You have a motorbike accident and hurt yourself. Or you lend money to a friend and they don’t pay you back, causing you to feel stress over whether you will ever recoup the money you lent. Another friend, resenting something from a personal conflict, smiles knowingly, and announces that this is a result of your karma for having hurt them. Nice isn’t it? Something bad happens to you and your friends or acquaintances jump on it as proof of your wrongdoing. Welcome to the world of popular use of the term “karma”!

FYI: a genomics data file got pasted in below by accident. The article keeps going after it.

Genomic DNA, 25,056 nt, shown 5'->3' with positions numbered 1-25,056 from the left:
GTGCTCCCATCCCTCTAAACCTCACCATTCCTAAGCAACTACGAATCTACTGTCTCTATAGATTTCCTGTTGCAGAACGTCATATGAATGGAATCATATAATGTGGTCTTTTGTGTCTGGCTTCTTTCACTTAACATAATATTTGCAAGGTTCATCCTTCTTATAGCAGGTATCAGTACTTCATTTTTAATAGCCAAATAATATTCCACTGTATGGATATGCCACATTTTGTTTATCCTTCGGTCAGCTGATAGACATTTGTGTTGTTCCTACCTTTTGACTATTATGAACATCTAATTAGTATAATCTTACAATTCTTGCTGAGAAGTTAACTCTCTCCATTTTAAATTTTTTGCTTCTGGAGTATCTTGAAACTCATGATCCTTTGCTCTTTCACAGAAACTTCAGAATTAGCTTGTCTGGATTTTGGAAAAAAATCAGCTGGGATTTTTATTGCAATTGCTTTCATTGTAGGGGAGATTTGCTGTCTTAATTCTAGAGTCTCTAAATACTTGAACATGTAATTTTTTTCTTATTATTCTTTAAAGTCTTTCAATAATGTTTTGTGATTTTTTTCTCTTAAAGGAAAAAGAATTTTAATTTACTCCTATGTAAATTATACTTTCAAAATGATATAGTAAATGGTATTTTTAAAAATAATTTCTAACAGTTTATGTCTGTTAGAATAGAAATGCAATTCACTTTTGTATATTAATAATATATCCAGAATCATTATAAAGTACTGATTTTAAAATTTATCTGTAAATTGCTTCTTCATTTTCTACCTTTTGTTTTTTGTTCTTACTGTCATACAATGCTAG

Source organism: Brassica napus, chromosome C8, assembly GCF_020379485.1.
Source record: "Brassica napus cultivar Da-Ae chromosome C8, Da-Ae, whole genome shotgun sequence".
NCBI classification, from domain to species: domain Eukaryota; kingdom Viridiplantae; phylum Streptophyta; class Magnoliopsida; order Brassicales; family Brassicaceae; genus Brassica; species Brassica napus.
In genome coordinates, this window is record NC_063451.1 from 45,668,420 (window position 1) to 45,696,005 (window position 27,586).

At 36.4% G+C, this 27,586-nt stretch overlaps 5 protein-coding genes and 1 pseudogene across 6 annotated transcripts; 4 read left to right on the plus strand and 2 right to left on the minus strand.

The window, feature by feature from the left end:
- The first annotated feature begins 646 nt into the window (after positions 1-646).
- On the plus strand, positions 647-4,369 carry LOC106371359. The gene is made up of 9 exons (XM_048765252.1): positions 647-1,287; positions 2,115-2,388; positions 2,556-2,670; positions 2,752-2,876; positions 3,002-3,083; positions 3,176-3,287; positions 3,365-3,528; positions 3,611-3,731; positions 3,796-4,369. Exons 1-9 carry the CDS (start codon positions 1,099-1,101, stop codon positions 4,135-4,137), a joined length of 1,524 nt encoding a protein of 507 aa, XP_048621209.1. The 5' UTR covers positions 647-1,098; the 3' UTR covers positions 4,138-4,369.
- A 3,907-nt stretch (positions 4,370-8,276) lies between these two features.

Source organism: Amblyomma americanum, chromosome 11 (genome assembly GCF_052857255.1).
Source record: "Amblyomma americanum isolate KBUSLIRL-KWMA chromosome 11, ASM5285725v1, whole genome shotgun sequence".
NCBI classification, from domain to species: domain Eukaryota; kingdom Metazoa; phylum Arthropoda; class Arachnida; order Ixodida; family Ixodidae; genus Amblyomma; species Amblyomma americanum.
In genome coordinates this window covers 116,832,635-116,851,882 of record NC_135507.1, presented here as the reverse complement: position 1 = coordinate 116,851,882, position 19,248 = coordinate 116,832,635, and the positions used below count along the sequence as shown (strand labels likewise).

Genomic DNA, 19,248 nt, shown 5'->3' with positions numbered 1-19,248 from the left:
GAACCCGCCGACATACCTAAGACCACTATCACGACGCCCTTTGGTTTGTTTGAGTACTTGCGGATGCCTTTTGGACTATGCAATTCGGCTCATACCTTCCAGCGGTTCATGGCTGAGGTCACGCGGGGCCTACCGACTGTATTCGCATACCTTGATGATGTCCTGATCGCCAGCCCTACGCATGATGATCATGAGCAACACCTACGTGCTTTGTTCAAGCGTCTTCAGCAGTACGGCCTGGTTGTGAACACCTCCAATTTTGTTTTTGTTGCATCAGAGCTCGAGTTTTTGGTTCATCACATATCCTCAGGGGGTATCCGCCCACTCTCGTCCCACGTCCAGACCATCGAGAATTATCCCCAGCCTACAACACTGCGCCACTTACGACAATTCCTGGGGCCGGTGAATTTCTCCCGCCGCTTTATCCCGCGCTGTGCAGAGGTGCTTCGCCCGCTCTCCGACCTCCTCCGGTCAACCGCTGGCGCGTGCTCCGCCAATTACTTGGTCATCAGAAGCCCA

(this is the first part of two posts on karma. To view the second part (click here))
Karma in Conflict with Concept of Injustice
But my concerns with the concept of karma go beyond this popular use of the term karma, to more fundamental issues with its use in its original context in eastern religions such as…
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